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Planning and preparation beats the pandemic

Aug. 20, 2021
System integrator Panacea Technologies expands on digitalized infrastructure already in place to let staff work remotely and complete client projects

There are many quotes about always being prepared, failing to plan, fortune favoring the prepared and making your own luck, but they're only useful if they produce genuine action. This has been especially true for remote-access technologies during COVID-19.

"When we saw the COVID-19 numbers creep up, we thought it was going to be serious. Fortunately, we already had a hybrid cloud that we could quickly expand, so everyone could work 100% remotely," says Will Aja, customer operations VP at Panacea Technologies Inc., a CSIA-member system integrator in Montgomeryville, Pa. "Our hybrid cloud begins with a large, local, virtual infrastructure, and then runs some systems on a commercial cloud service. This lets us work on hundreds of different projects, and even simulate entire manufacturing processes remotely. We also beefed up our network with added monitoring, redundancy and resilience, and implemented added access controls, more backup data storage, and security against attack vectors."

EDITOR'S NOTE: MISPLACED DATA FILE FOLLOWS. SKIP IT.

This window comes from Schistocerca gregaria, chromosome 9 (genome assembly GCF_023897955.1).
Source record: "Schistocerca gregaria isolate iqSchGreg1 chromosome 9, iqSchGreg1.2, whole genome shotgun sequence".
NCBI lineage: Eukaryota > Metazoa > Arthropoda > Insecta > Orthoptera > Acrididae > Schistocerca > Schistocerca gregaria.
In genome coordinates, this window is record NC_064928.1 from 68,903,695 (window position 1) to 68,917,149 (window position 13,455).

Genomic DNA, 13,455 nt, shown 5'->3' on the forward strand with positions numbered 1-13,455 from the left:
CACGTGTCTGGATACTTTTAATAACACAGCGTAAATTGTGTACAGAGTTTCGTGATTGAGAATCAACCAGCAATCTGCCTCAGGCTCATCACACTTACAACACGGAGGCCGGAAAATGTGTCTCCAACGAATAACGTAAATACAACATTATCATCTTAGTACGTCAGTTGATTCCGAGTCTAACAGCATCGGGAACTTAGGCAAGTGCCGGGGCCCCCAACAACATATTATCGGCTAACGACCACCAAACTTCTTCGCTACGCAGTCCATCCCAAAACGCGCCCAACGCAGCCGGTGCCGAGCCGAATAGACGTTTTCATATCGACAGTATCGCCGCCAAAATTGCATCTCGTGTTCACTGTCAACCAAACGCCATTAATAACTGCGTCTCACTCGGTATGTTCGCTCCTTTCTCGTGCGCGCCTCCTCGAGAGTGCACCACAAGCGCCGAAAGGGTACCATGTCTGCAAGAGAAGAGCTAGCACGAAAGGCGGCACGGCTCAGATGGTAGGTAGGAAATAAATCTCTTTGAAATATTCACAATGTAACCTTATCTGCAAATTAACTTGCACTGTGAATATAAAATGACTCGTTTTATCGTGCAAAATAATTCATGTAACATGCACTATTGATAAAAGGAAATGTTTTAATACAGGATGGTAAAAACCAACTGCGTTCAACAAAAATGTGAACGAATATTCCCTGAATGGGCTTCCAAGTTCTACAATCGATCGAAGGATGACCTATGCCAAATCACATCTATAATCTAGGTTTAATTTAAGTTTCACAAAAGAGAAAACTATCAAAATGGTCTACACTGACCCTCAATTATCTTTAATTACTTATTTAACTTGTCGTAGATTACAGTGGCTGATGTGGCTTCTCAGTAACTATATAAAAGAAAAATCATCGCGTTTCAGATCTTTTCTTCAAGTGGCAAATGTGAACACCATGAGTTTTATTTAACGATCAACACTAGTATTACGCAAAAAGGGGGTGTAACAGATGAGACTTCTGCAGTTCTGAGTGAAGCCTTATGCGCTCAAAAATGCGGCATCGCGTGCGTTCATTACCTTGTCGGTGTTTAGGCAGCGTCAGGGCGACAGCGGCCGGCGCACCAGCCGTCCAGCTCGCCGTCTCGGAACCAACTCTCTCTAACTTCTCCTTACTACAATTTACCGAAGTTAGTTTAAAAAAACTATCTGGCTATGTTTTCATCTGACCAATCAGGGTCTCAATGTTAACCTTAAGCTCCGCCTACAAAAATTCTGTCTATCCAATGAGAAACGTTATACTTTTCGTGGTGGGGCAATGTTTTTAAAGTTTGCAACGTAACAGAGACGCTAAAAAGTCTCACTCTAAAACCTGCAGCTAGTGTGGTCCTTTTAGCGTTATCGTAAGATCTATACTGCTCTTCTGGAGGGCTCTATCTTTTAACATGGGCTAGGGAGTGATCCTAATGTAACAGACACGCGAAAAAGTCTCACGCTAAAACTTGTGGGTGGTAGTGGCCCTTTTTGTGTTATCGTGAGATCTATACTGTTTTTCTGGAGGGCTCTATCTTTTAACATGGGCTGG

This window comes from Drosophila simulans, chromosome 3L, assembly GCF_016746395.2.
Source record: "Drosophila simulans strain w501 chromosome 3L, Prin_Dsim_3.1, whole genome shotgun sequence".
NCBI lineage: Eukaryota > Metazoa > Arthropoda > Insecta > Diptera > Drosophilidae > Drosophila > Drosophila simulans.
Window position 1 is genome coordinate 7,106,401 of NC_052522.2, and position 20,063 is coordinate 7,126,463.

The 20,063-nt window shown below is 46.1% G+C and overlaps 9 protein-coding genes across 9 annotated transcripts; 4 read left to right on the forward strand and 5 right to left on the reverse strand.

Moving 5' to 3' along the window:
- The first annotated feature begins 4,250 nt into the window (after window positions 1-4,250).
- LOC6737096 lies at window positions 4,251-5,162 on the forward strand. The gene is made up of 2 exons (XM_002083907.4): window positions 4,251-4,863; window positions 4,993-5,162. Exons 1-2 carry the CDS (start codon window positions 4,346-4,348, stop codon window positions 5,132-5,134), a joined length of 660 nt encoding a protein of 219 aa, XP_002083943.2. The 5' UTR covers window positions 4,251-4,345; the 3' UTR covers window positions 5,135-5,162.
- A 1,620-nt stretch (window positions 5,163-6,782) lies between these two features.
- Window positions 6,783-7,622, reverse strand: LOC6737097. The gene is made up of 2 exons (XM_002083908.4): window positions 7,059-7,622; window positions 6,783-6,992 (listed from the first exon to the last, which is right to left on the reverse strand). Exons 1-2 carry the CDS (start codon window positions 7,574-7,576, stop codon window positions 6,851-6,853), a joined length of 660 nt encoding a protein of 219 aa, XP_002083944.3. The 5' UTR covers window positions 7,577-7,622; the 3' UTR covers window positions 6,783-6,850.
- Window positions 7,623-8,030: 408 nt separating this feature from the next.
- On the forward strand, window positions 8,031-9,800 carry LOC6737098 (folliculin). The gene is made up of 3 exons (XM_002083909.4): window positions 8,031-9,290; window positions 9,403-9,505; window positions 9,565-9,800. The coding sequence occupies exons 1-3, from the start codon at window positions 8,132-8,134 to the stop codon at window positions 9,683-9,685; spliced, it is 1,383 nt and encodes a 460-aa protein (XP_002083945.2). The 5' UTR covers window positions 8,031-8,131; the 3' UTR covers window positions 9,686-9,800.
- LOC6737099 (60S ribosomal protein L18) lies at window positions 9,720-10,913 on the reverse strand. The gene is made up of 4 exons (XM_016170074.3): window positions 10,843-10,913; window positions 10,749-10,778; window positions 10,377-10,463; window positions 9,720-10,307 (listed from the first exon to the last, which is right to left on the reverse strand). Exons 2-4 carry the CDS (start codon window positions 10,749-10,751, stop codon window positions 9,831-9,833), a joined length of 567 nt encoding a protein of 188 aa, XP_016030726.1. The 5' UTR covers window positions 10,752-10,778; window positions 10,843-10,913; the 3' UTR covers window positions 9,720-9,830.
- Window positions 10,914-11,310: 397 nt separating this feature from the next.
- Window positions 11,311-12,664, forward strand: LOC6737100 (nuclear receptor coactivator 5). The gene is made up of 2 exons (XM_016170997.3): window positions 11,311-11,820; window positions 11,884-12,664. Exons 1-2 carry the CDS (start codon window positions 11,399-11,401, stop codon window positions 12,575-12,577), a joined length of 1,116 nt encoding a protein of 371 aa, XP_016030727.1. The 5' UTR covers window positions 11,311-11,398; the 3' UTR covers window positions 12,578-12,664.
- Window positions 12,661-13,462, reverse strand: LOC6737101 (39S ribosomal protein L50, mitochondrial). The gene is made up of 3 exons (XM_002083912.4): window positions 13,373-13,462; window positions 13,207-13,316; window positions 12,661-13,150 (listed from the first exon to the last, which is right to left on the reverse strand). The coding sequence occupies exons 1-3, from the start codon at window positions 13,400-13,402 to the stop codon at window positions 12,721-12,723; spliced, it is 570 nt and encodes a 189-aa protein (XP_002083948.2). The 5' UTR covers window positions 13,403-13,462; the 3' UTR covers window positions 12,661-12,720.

Because it was concerned about a worst-case scenario in which COVID-19 would continue for two years, Aja reports that Panacea took its existing roadmap for planned upgrades and modernizations, and performed them all by mid-February 2020. "Our state, Pennsylvania, shut down and sent everyone home pretty quickly when the pandemic ramped up, so we also developed guidelines for working at home, distributed them, and relied on our internal productivity tools. Most of our projects were considered essential, so we had to adapt when many of us couldn't leave the house," explains Aja. "We switched from people working at our office within the umbrella of its safety and security protection to working at home with a lot more external connections via a token-based virtual private network (VPN), so we implemented a more robust VPN with Microsoft Active Directory sign-ons."

Because it works mostly in the life sciences, which typically employ many standard operating procedures (SOP), Panacea's guidelines for working at home and onsite were similar to these SOPs. It also developed a COVID-19 responses whitepaper for clients.

"We also had SOPs for sanitizing onsite cubicles, reducing surface contacts, and following occupancy limits for offices," adds Aja. "It wasn't easy. Plus, it was weird to hire people who couldn't be onsite. System integrators and our projects depend on direct transfers of knowledge and ideas, which was difficult to accomplish with so many people working at home. We tried to replicate it with Zoom and Microsoft Teams, but we couldn't really do the same brainstorming and unbridled conversations with teleconferencing. Just like everyone, we had some teleconferencing burnout and low morale from working at home, which made it hard to maintain a good work/life balance. Nonetheless, we were still able to serve our clients and get projects done, including some that contributed to the COVID-19 vaccine efforts. We were glad that we planned for the worst, and expanded our networking and capabilities because it was gratifying to help with those lifesaving projects."